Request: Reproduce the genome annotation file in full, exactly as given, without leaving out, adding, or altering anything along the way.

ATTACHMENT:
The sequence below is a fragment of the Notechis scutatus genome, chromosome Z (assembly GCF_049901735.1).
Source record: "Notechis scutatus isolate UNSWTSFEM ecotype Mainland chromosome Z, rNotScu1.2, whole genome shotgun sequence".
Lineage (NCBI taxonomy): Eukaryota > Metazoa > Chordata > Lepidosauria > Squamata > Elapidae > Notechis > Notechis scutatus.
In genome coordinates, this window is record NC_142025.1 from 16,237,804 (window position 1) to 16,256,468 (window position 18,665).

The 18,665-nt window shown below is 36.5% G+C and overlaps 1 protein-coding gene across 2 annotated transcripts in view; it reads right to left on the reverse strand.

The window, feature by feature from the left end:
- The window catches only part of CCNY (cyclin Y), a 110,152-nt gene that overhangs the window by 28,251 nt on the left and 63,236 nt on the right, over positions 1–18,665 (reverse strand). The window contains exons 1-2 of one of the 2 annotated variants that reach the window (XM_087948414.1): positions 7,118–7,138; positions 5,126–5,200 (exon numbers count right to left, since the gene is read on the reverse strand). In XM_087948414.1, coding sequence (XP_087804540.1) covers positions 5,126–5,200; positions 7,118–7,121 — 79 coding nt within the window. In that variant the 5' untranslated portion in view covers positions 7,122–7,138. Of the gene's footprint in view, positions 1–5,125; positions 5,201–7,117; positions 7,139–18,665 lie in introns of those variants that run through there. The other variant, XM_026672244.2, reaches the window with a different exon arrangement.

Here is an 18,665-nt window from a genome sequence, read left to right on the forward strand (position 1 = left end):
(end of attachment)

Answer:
The sequence below is a fragment of the Notechis scutatus genome, chromosome Z (assembly GCF_049901735.1).
Source record: "Notechis scutatus isolate UNSWTSFEM ecotype Mainland chromosome Z, rNotScu1.2, whole genome shotgun sequence".
Lineage (NCBI taxonomy): Eukaryota > Metazoa > Chordata > Lepidosauria > Squamata > Elapidae > Notechis > Notechis scutatus.
In genome coordinates, this window is record NC_142025.1 from 16,237,804 (window position 1) to 16,256,468 (window position 18,665).

The 18,665-nt window shown below is 36.5% G+C and overlaps 1 protein-coding gene across 2 annotated transcripts in view; it reads right to left on the reverse strand.

The window, feature by feature from the left end:
- The window catches only part of CCNY (cyclin Y), a 110,152-nt gene that overhangs the window by 28,251 nt on the left and 63,236 nt on the right, over positions 1–18,665 (reverse strand). The window contains exons 1-2 of one of the 2 annotated variants that reach the window (XM_087948414.1): positions 7,118–7,138; positions 5,126–5,200 (exon numbers count right to left, since the gene is read on the reverse strand). In XM_087948414.1, coding sequence (XP_087804540.1) covers positions 5,126–5,200; positions 7,118–7,121 — 79 coding nt within the window. In that variant the 5' untranslated portion in view covers positions 7,122–7,138. Of the gene's footprint in view, positions 1–5,125; positions 5,201–7,117; positions 7,139–18,665 lie in introns of those variants that run through there. The other variant, XM_026672244.2, reaches the window with a different exon arrangement.

Here is an 18,665-nt window from a genome sequence, read left to right on the forward strand (position 1 = left end):